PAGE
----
I begrudgingly concur with the department lead at my school who recommended that we read Black Boy as the final book of the senior year instead of what he calls "the pink book"--since our copies of Pride and Prejudice are the color of Pepto-Bismol. Surely he is right when he says that Pride and Prejudice is not a book that teenagers would find inherently interesting, and its feminine appearance doesn't help (though I leave the irony of judging this particular book by its cover to the reader to notice).
But I also admit that I was secretly pleased to find that there were only enough copies of Black Boy to be read by one class. I love Pride and Prejudice. This puts me in good company, since it seems that in recent years sequels to Pride and Prejudice have become sort of a cottage industry.
But why? What is it about "the pink book" that has made it such an enduring work?
I think part of its popularity has to do with the fact that it is sort of an ur-text for a very familiar type of story: the romantic comedy. All romantic comedies are structured essentially the same way: Two people of very different stations or perspectives meet, and at first their natural opposition makes them hate each other. Inevitably, despite all odds, their mutual antipathy turns to love.
Surely Pride and Prejudice wasn't the first to do this, but it does it so well. Elizabeth Bennet's cleverness and disdain clash immediately with Mr. Darcy's prim elitism, but the reader sees what they do not, that their intelligence and discernment (or even snobbishness) make them perfect for each other. As I've been teaching it, I try to get across what might be lost on a young, modern audience, that Darcy and Elizabeth's love forms across class boundaries, and that Darcy's love for Elizabeth represents a non-trivial social risk.
Furthermore, I think that Pride and Prejudice taps directly into that well of human feeling that romantic comedies exploit repeatedly, the desire to find one's soulmate. Darcy and Elizabeth are drawn just broadly enough to allow the reader to live vicariously through them; Darcy is handsome, well-mannered, eloquent, but also appealingly aloof. Likewise Elizabeth is clever and strong-willed. Not only is it easy to imagine ourselves in a relationship with (or someone like) one, it is easy to imagine ourselves as (or like) the other. We love the story because it affirms the archetype of finding "the One."
And, like romantic comedies ought to be, it's funny. This is especially lost on my students, who fail to pick up on the humor underneath the language. In this scene, Mr. Bingley's sister Caroline betrays her crush on Darcy, who earlier had remarked how he appreciates a woman who reads frequently:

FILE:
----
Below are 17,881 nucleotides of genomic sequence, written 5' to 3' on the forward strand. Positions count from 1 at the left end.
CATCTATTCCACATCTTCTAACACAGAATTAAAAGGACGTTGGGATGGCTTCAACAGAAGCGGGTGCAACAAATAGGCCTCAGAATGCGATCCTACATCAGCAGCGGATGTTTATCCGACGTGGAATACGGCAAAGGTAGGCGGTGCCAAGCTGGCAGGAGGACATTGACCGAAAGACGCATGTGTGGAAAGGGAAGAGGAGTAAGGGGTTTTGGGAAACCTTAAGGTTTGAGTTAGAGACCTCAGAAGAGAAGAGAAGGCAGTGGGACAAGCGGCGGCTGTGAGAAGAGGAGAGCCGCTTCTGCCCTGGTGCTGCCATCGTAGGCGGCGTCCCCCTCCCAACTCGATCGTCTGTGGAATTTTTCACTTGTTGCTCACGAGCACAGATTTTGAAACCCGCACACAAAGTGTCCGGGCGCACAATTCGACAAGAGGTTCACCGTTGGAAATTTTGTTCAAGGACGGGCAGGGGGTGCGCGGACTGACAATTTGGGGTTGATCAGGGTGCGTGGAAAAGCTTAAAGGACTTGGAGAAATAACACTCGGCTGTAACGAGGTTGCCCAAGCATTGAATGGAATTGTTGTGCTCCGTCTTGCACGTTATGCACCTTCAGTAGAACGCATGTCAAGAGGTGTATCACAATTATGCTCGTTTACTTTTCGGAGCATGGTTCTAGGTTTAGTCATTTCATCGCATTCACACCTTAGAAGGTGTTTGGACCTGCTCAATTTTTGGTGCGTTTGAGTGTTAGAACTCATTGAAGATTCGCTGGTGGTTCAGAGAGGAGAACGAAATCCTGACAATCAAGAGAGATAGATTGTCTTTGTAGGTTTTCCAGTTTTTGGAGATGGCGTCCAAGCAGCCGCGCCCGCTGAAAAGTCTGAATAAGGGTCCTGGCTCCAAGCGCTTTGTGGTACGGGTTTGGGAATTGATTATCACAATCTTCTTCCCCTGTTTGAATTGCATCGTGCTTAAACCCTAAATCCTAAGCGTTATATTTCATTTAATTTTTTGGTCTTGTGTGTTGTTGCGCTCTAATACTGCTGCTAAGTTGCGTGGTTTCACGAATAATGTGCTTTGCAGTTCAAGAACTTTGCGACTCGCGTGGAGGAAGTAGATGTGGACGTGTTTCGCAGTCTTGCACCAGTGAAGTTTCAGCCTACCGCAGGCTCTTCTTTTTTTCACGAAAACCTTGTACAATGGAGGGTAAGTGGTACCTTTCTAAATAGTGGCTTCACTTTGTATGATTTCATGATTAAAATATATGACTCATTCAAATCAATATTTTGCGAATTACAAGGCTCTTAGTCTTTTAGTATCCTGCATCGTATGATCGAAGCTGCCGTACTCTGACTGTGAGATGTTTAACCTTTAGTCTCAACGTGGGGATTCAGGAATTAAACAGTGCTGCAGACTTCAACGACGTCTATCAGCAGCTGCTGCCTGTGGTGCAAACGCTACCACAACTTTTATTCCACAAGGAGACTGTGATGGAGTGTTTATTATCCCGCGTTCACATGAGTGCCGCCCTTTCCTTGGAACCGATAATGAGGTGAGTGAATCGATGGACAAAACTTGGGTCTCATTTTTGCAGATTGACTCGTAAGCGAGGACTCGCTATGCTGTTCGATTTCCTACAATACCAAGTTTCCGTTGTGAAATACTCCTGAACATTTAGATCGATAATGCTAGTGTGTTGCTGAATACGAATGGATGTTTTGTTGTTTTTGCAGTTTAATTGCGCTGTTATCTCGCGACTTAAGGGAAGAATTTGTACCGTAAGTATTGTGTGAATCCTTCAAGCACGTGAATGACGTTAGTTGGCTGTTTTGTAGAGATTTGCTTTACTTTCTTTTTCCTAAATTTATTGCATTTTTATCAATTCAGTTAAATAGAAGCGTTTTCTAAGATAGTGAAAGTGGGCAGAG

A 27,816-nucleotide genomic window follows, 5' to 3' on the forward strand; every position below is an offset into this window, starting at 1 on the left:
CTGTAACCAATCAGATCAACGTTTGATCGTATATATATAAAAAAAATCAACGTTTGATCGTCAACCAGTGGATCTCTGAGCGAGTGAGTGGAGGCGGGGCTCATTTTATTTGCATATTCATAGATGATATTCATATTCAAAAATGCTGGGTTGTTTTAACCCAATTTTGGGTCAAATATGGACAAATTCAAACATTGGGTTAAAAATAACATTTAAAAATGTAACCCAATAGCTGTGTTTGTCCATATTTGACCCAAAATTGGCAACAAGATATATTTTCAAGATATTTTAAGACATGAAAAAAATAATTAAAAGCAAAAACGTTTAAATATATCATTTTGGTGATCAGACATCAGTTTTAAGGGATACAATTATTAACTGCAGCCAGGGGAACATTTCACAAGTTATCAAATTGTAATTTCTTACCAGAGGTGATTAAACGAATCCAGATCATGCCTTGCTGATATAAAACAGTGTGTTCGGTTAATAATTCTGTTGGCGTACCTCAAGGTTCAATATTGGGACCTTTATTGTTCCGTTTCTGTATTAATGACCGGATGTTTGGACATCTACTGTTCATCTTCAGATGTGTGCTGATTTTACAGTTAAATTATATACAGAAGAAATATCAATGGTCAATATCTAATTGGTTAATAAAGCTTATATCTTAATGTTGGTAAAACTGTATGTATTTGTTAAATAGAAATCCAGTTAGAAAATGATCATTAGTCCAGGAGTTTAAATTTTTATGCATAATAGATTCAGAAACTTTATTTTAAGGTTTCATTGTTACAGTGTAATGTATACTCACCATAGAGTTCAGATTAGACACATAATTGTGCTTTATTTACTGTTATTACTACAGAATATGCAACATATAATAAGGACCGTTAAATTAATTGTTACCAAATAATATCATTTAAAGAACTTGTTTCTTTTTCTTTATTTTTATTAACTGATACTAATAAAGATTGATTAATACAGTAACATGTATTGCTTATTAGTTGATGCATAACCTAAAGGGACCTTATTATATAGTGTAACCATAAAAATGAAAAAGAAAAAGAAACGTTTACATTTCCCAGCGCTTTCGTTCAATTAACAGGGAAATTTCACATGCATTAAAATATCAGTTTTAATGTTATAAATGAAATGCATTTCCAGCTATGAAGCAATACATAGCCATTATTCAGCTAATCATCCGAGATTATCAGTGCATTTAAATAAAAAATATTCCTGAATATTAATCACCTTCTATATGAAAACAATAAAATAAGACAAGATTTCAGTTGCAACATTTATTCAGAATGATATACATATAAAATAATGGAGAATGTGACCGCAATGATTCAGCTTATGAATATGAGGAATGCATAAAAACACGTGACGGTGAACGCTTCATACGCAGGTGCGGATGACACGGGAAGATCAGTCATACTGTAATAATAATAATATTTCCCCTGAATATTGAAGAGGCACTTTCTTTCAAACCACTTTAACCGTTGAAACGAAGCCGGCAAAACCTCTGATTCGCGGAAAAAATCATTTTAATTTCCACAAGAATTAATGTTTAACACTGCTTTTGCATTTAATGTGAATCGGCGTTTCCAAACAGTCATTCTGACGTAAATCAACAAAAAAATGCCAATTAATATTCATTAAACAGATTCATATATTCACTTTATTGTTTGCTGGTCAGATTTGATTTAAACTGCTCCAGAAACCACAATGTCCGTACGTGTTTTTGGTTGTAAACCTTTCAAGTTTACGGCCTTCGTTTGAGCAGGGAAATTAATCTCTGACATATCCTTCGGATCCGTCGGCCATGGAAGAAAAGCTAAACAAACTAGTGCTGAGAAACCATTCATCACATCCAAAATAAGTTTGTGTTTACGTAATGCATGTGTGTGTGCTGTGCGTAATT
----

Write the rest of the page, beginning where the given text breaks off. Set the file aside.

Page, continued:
Miss Bingley's attention was quite as much engaged in watching Mr. Darcy's progress through his book, as in reading her own; and she was perpetually either making some inquiry, or looking at his page. She could not win him, however, to any conversation; he merely answered her question, and read on. At length, quite exhausted by the attempt to be amused with her own book, which she had only chosen because it was the second volume of his, she gave a great yawn and said, "How pleasant it is to spend an evening in this way! I declare after all there is no enjoyment like reading! How much sooner one tires of anything than a book! When I havea house of my own, I shall be miserable if I have not an excellent library."
No one made any reply. She then yawned again, threw her book, and cast her eyes round the room in quest of some amusement...
I think the image of Caroline saying "How much sooner one tires of anything than a book," and then tossing her book aside when no one responds, is pretty amusing. But you know what they say about what happens to a joke when you explain it. Much of the humor is subtle, and based on changes in register that modern readers have trouble picking up on:
Sir William Lucas had been formerly in trade in Meryton, where he had made a tolerable fortune and risen to the honour of knighthood by an address to the King, during his mayoralty. The distinction had perhaps been felt too strongly. It had given him a disgust to his business and to his residence in a small market town and quitting them both, he had removed with his family to a house about a mile from Meryton, denominated from that period Lucas Lodge, where he could think with pleasure of his own importance, and unshackled by business, occupy himself solely in being civil to all the world.
The humor here lies in the diction: Lucas' house, "denominated from that period Lucas Lodge," his "tolerable fortune," all endowing the passage with a false grandiloquence that shows exactly why Lucas has felt "the distinction... too strongly." Lucas is a pompous ass, and has given up any useful contribution to society to "occupy himself solely in being civil to all the world," enamored of his own fortune and relatively paltry social status. But to recognize the different shades of meaning here requires a much more sophisticated sense of vocabulary than even the brightest teenagers possess.
Still, I hope to kindle in at least one student an appreciation of how good Pride and Prejudice is. If I can do that, then I will count this semester a grand success.